A lesson on marking from Lilly, aged 7

When my daughter, Lilly, was seven, she brought home from school a pencil drawing of the two-faced god, Janus. She didn’t show me or her mum, but put the picture on a table in the front-room where I found it later that night.

When I saw it, I asked her why she hadn’t shown it to us. She said she didn’t think much of it. This didn’t sound right, the picture was beautiful and she had clearly spent a lot of time and care on it. I looked at it again. In the bottom right hand corner was a tick and a stamp that said: “Good work”. I covered them up with my thumb.

“What do you think now?” I said.

“I like it, I think its the best picture I’ve ever drawn.” She replied.

I took my thumb away,

“And now?”

“Its OK… just, ‘good’.”

I started thinking about my own class.

“What do you think of your teachers writing on your work?” I asked.

“I don’t mind, if its not my best work, but this is my best work and it is better than ‘good’.” She answered.

“What about if your teacher had written her feedback on a post-it?” I asked.

“That would have been better.” She agreed.

“And what about if she didn’t tell you if she thought it was good or bad, but just gave you some advice on how to make it better?”

Lilly thought about this for a while, “I’d like that.” She said.

Later we covered up the unwanted marks with Tippex and Lilly put the picture up on the wall in her bedroom.



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  1. Nancy December 6, 2013 at 3:50 pm #

    I have another interesting tale. I went with son2 to parent’s evening and we looked together at his science book (he loves science). At the front of such books there is a set of levelled I can statements, together with boxes for him to traffic light how he felt he stood against those statements. Every single one was orange.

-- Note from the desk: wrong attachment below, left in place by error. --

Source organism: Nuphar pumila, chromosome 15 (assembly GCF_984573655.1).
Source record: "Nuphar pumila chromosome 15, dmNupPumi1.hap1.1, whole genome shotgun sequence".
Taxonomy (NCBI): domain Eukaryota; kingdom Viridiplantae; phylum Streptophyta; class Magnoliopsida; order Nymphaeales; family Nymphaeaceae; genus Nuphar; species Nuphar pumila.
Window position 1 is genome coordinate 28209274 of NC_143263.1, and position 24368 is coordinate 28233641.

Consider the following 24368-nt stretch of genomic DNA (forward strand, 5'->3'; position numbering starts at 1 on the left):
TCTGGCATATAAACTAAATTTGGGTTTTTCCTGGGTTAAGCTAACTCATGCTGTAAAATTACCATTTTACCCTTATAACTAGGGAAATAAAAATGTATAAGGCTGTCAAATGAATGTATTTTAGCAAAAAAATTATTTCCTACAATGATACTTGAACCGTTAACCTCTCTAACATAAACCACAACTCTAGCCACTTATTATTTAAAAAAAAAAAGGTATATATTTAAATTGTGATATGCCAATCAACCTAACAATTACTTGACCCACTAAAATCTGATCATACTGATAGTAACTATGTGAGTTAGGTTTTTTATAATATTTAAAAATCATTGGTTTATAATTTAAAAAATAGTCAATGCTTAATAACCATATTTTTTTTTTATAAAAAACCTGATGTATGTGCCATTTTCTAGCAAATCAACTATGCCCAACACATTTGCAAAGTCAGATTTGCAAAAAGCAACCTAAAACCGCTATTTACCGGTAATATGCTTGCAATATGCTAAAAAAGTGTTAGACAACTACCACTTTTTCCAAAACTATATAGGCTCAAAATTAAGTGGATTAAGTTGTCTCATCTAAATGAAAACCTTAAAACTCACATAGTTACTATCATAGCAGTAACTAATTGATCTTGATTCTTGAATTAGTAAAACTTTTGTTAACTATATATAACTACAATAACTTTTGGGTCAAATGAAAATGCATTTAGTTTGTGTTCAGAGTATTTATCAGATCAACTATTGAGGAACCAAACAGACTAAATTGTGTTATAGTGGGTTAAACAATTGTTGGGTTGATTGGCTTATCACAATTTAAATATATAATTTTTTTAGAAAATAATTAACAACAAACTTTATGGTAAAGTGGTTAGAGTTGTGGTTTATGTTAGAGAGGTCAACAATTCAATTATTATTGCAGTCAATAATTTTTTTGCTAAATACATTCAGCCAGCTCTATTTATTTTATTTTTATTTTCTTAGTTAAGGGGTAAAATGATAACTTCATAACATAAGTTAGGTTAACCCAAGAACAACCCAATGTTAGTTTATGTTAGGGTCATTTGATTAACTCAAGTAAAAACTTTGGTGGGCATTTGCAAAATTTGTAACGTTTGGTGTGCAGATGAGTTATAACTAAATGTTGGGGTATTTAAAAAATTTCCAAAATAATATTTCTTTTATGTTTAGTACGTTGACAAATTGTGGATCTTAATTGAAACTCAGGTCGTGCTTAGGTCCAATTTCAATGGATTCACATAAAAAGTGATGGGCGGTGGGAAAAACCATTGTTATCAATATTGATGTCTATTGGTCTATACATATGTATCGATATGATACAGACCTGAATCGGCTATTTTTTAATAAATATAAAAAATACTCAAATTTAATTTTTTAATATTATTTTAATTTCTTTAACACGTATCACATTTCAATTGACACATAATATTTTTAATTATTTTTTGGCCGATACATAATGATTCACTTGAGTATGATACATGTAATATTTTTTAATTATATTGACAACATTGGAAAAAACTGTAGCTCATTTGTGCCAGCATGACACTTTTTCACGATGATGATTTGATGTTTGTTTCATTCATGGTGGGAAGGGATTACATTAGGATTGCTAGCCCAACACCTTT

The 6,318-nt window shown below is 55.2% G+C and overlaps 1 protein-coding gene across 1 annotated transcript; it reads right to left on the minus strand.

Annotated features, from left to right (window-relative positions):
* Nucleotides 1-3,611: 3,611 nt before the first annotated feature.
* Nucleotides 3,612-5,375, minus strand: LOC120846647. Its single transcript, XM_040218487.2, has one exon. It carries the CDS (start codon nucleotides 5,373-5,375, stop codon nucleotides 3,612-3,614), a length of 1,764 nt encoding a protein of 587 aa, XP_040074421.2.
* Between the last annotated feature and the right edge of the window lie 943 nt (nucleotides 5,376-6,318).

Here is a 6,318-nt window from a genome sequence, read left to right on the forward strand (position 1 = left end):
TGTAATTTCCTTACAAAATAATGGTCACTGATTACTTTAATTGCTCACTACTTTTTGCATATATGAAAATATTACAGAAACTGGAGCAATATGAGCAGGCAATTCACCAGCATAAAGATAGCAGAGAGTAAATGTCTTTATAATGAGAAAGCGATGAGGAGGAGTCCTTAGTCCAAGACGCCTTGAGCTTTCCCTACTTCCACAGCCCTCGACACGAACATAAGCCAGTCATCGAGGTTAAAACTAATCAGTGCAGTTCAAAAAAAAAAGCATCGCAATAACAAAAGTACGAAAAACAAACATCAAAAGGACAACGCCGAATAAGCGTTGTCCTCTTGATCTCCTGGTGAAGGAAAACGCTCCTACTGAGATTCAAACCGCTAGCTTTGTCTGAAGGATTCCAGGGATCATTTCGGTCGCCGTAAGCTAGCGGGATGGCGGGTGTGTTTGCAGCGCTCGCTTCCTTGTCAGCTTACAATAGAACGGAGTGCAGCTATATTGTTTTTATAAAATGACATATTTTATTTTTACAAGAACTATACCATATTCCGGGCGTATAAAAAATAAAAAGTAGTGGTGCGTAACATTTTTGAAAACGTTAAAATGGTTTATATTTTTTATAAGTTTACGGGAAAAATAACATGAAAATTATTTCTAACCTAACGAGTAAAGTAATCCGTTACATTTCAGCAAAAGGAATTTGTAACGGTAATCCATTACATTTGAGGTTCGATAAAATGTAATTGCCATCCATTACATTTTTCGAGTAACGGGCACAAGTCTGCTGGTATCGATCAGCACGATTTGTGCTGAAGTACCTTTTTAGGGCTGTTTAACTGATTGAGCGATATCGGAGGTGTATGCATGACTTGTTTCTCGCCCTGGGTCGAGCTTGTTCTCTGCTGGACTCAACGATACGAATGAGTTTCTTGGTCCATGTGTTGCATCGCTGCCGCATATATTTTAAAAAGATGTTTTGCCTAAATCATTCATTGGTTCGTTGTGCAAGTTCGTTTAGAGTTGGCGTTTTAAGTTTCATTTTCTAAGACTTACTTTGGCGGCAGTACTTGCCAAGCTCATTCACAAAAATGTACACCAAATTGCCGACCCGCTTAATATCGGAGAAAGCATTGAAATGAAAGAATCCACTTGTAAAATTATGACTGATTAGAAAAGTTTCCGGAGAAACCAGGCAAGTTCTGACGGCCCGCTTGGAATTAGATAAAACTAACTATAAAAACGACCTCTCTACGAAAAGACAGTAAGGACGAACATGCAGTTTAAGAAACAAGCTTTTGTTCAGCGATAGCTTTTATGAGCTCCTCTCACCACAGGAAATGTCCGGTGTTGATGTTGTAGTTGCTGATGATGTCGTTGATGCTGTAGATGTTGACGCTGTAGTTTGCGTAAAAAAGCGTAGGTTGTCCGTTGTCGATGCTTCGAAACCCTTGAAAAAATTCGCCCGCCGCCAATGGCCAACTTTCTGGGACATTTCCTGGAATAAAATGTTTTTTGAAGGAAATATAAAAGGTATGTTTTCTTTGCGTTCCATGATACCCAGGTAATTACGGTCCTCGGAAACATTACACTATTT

Me: Adam, do you really not know how to change the size of a shadow?
    Him: well, yes. You move the object closer or further away from the light.
    Me: why is it you think you don’t know?
    Him: defeated little shrug.

    I looked through his book. Not a single ‘well done’ or ‘good try’. Just a whole load of next steps.

    I think that sometimes a recognition of what they can do us what they need to see. We have so many tricks up our sleeves. We need, surely, to use our professional judgement on which ones to use when.

    I wouldn’t mark a drawing. Especially if a child was very proud of it. I would tell them this so that I didn’t spoil it by making marks on it myself.

    Thanks for sharing 🙂

    • Tim Taylor December 6, 2013 at 4:26 pm #

      Thank you for commenting Nancy and for sharing your son’s story.

      It is interesting how our children’s perceptions of marking can be so different to our own, even contradictory.
      I deliberately haven’t analysed my story about Lilly and feel a bit reluctant to do it now. However, think I do need to clarify one or two points.

      First, I’m not against marking children’s work at the drafting stage, in fact it is essential. And that includes art.
      Second, I’m not against encouraging remarks and genuine compliments. However, Lilly taught me this can be far more problematic than I once thought. My own rule of thumb is not to make ‘judgement’ comments without first checking with the student and never using platitudes.